I’m fairly certain we can all agree that focusing our menus on the most pure, unrefined, and natural foods possible makes good sense. We all agree—at least in theory–that fresh fruits and vegetables, lean fish and meats, legumes, and grains provide our bodies with the easiest access to the nutrients we need and allow us to avoid the preservatives, trans-fats, and other undesirable elements of convenience foods. Eaten in reasonable portions, these foods help us to naturally maintain a healthy weight because they’re inherently balanced in terms of fat, fiber, sugars, and salt, and they’re filling to boot.
But in a world full of people living busy lives and balancing grocery budgets, this preferable model is very often perceived as near impossible to embrace because: 1) processed foods are often cheaper than their healthy counterparts; 2) our unfamiliarity with exciting whole food options breeds boredom with the status quo and a suspicion of new possibilities; and 3) there exists an assumption that non-convenience foods are neither convenient to make nor delicious to eat.
There exists a whole world of exciting, budget-friendly, and easy possibilities that I hope to highlight in my next few articles, and the recipe below highlights just how dynamic whole foods can be. Eschewed in favor of pasta or white rice, whole grains are very often overlooked as a convenient and neutral base for all sorts of interesting taste experiences. Quinoa, amaranth, millet, wheat berries, and barley are some of my favorites because they are texturally exciting, they’re low-cost, and they’re highly nutritious. When cooked, they can be combined when warm or cold with just about anything you like to create a main meal, a salad, or a side dish.
My wheat berry salad–adapted from Heidi Swanson’s recipe to accommodate the very specific dietary requirements of a catering client—balances the chewy texture of soft wheat berries with a bit of piquant feta cheese, healthy almonds, a very light citrus vinaigrette, and a ton of veggies.
If desired, this recipe can be served hot as a side dish. You can swap out the spinach, orange, and tomatoes for black beans, lime, and peppers for a Mexican flair. The recipe is infinitely adaptable, as are all whole food recipes; because, when the starting point is the purest and most natural permutation of food, your imagination is your only limitation.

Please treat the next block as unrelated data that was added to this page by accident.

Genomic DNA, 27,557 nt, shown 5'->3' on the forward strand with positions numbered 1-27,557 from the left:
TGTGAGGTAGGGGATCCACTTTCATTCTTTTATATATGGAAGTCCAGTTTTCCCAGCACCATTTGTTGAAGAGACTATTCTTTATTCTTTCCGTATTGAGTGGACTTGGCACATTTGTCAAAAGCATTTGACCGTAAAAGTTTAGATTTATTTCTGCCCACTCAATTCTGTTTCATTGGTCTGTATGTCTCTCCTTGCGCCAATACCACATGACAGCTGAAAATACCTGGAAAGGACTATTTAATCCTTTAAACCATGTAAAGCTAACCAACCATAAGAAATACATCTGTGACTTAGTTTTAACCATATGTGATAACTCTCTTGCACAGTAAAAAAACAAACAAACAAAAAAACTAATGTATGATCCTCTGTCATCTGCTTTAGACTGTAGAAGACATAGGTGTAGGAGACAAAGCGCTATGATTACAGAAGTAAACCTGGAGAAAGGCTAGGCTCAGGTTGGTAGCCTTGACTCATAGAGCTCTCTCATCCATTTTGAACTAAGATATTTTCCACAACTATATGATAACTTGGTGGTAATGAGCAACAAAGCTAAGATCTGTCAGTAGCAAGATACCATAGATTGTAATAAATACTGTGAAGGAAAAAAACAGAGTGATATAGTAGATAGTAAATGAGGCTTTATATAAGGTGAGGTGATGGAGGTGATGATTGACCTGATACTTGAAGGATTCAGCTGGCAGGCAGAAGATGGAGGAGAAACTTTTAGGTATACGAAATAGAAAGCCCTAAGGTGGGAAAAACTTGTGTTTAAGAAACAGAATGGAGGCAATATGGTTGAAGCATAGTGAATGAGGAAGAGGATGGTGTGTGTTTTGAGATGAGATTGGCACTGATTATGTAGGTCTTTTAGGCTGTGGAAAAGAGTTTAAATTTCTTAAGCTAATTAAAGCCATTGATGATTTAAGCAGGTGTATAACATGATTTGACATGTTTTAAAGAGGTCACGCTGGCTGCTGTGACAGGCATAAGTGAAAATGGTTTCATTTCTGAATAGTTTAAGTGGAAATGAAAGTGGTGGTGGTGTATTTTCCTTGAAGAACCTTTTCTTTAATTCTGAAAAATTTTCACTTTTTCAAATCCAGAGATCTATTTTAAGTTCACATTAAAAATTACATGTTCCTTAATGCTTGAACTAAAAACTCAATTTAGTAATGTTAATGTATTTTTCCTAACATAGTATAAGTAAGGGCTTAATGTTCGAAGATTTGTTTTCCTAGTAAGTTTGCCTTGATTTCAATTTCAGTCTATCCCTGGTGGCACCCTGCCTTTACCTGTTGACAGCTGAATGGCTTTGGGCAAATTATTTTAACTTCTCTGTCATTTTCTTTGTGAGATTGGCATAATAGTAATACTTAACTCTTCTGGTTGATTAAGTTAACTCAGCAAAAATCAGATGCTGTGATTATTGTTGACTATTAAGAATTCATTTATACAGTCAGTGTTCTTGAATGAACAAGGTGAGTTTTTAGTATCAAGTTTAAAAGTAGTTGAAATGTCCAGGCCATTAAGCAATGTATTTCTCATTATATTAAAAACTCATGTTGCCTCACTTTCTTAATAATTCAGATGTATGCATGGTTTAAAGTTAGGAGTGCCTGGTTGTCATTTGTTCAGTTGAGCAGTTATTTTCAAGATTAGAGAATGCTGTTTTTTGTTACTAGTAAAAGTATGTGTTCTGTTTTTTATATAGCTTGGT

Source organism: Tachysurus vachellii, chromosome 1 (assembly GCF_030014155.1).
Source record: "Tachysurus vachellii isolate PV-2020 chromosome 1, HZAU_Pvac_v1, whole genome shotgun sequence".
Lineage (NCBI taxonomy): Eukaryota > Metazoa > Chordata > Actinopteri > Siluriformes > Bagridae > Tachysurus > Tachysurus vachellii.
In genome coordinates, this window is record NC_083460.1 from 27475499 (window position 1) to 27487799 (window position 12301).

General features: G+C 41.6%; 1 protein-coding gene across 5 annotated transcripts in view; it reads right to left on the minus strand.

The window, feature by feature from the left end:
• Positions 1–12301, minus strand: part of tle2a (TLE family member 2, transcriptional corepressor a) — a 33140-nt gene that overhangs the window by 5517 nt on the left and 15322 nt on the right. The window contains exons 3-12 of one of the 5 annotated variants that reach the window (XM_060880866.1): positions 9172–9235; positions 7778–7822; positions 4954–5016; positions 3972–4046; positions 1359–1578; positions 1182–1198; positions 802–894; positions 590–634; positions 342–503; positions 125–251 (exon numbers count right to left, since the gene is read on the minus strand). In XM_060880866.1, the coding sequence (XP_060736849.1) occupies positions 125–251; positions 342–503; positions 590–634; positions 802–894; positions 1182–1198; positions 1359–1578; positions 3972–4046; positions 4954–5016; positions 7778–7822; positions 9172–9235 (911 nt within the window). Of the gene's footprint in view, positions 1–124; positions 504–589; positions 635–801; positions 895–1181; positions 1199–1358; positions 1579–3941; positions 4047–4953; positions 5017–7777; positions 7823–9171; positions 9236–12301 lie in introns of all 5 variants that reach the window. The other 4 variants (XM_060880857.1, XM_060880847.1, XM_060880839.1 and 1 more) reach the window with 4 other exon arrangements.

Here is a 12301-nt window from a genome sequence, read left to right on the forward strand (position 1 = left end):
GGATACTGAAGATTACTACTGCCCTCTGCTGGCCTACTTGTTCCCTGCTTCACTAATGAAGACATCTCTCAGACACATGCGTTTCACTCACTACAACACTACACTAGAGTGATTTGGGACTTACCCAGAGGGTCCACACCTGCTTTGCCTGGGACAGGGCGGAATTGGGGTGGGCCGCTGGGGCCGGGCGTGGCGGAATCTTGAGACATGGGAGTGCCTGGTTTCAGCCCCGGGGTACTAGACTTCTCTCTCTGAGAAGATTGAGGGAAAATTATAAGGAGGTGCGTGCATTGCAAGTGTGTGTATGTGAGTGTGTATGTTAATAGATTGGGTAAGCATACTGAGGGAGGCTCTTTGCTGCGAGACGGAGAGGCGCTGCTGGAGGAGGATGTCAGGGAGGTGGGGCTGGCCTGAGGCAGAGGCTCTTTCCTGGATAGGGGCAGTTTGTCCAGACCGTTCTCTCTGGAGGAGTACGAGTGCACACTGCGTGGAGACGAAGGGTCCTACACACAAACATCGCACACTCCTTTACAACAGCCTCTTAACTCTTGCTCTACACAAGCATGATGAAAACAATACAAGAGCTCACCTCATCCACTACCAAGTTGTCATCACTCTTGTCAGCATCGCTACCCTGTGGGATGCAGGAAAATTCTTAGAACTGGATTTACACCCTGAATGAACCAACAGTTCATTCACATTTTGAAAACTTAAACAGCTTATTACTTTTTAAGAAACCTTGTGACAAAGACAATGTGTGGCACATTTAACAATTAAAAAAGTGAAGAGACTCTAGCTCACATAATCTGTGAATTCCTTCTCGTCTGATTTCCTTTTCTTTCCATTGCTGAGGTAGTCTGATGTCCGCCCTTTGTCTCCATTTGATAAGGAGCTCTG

This wheat berry salad balances the chewy texture of soft wheat berries with a bit of piquant feta cheese, healthy almonds, a very light citrus vinaigrette, and a ton of veggies.
Tip: This is a great dish to make in advance. Just leave the spinach out until you’re ready to serve.
Servings: 10 (107 G)
Prep Time: 15 min.
Cook Time: 1 hour 15 min.
- 2½ cups wheat berries
- 1 tsp. salt
- ½ cup orange juice
- 2 Tbsp. orange zest
- 1½ Tbsp. lemon juice
- 1 Tbsp. minced shallot
- 2 Tbsp. olive oil
- ¼ tsp. black pepper
- ½ cup slivered almonds, toasted
- ¼ cup feta cheese
- 3 cups baby spinach
- 1½ cups grape tomatoes, halved
- In a large pan, combine the wheat berries, salt, and about 8 cups of water. Bring to a boil, reduce the heat to medium, and briskly simmer for about 1 hour, or until the wheat berries are chewy. Drain and rinse with cold water.
- Whisk together the orange juice, zest, lemon juice, shallot, olive oil, and pepper in a small bowl, and set aside.
- In a large bowl, toss together the wheat berries, orange juice mix, almonds, feta, spinach, and tomatoes.
Guiding Stars Expert Chef Erin Dow balances three food worlds. As a mother of three young children, she’s fighting the battle every parent faces: how to keep her kids interested in the foods that keep them healthy. As the chef and owner of her catering company Eatswell Farm, she utilizes original recipes and techniques–focused on enhancing the enjoyment of locally-sourced ingredients–to best interpret the client’s vision. And as Consulting Executive Chef for Falmouth-based Professional Catering Services, a business specializing in production and backstage catering for concerts, she develops and executes menus that accommodate the strict nutritional requirements of the music industry elite. Erin and her family raise their own chicken for meat and eggs, have dabbled in pastured Narragansett turkeys, and have a very weedy but very large and productive garden.